Today we begin a six-part series on the Great Lakes of North America, starting with Lake Erie. Lake Erie’s name comes from the Erie tribe, a shortened form of the Iroquoian word erielhonan, which means “long tail.”
Lake Erie is the fourth largest lake (by surface area) of the five Great Lakes. It is the southernmost, shallowest, and smallest by volume of the Great Lakes and therefore also has the shortest average water residence time (or detention time), which averages at about 2.6 years. Lake Erie’s water level fluctuates with the seasons as in the other Great Lakes. Generally, the lowest levels are in January and February, and the highest in June or July, although there have been exceptions. In winter, being the shallowest of the Great Lakes, it is the most likely to freeze and frequently does. In 2010, meteorologists reported that the lake had frozen over, marking the first time the lake had completely frozen over since the winter of 1995–1996. In past years, lake ice was so thick that it was possible to drive over it or go sailing on iceboats; but in the first decade of the 21st century, the ice has not been thick enough for such activities.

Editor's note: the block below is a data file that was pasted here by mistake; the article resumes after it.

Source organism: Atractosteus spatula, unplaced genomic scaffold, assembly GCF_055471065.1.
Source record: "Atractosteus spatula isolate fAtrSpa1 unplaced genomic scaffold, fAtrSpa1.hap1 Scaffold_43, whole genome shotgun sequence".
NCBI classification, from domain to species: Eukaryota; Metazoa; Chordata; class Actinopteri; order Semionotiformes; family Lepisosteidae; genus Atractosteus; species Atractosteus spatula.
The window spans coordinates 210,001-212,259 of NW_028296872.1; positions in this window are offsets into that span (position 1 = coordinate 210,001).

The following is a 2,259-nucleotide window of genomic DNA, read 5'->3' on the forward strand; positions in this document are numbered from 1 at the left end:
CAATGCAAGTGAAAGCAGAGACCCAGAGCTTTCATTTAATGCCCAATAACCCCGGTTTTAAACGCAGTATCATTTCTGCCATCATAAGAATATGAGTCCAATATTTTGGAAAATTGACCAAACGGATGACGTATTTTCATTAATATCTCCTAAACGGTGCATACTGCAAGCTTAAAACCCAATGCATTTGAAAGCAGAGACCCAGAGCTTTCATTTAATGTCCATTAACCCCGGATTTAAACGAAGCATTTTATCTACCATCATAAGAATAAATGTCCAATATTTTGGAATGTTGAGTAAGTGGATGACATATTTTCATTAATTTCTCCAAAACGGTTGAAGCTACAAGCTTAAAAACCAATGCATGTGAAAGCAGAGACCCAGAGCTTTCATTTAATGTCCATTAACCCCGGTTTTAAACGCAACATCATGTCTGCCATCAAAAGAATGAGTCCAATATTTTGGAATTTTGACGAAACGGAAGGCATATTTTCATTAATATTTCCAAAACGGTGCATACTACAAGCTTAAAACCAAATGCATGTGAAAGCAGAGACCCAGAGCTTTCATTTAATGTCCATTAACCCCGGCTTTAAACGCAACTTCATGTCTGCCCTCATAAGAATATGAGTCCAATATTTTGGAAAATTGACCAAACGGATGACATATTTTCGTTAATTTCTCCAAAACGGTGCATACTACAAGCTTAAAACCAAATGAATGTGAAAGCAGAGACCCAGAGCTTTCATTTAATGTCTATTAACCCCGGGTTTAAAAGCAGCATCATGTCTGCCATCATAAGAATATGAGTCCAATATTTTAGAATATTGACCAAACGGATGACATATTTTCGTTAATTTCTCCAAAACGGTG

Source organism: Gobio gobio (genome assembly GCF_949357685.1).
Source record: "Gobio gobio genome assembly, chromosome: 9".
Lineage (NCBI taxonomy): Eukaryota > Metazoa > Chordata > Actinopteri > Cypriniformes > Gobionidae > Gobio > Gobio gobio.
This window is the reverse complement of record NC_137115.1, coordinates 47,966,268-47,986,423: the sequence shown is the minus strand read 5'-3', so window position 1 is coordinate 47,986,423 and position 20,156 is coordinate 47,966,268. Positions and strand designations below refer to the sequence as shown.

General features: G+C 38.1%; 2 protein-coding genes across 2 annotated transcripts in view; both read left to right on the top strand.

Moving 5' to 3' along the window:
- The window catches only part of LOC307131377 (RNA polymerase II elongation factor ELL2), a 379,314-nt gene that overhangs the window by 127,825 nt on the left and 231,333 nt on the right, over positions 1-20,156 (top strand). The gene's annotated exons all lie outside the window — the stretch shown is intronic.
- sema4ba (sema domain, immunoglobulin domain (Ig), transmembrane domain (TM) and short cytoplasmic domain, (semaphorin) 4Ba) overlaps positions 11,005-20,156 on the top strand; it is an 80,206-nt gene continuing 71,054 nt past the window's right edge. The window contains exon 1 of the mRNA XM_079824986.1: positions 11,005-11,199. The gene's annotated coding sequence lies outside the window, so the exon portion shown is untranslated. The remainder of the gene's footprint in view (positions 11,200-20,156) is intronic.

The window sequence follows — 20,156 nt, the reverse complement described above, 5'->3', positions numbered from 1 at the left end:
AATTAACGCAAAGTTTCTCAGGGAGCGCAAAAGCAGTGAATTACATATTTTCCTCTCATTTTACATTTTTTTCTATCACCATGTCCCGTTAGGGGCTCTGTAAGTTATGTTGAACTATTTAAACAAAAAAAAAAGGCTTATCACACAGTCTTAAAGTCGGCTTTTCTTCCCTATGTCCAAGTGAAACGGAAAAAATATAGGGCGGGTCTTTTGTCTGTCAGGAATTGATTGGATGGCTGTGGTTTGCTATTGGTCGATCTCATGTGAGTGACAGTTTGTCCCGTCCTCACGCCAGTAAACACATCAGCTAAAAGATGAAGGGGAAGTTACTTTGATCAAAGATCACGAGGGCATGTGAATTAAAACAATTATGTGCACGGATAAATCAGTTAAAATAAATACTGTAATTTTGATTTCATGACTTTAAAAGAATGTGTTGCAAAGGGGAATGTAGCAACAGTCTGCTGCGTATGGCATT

Lake Erie is bounded by the province of Ontario to the north, and the states of Ohio, Pennsylvania, and New York to the south, and Michigan to the west. The outflow from the lake provides hydroelectric power to Canada and the U.S. as it spins huge turbines at Niagara Falls. In a previous post, we discussed the detrimental effect of algal bloom on Lake Erie; pollution and protection have been a problem since the 1950’s and 60’s, and until the Clean Water Act was passed in 1973 and an International Water Quality Agreement between the US and Canada that same year, the amount of industrial waste and inadequately-treated sewage discharged into the lake was estimated at 1.5 billion gallons per day. Efforts are still on-going to restore the integrity of Lake Erie’s waters.
Lake Erie is by no means obsolete, though. The lake supports a strong sport fishery, as well as commercial fishing, and ice fishing when the lake has frozen over. Additionally, there are public parks, shipwreck dives, islands (most notably Kelleys island, Pellee island and South Bass island), water sports, cruises, biking and hiking, and vineyards along the shoreline. Lake Erie also floats commercial shipping enterprises with numerous ports and lighthouses. Take time this summer to explore some of the wonders of this Great Lake!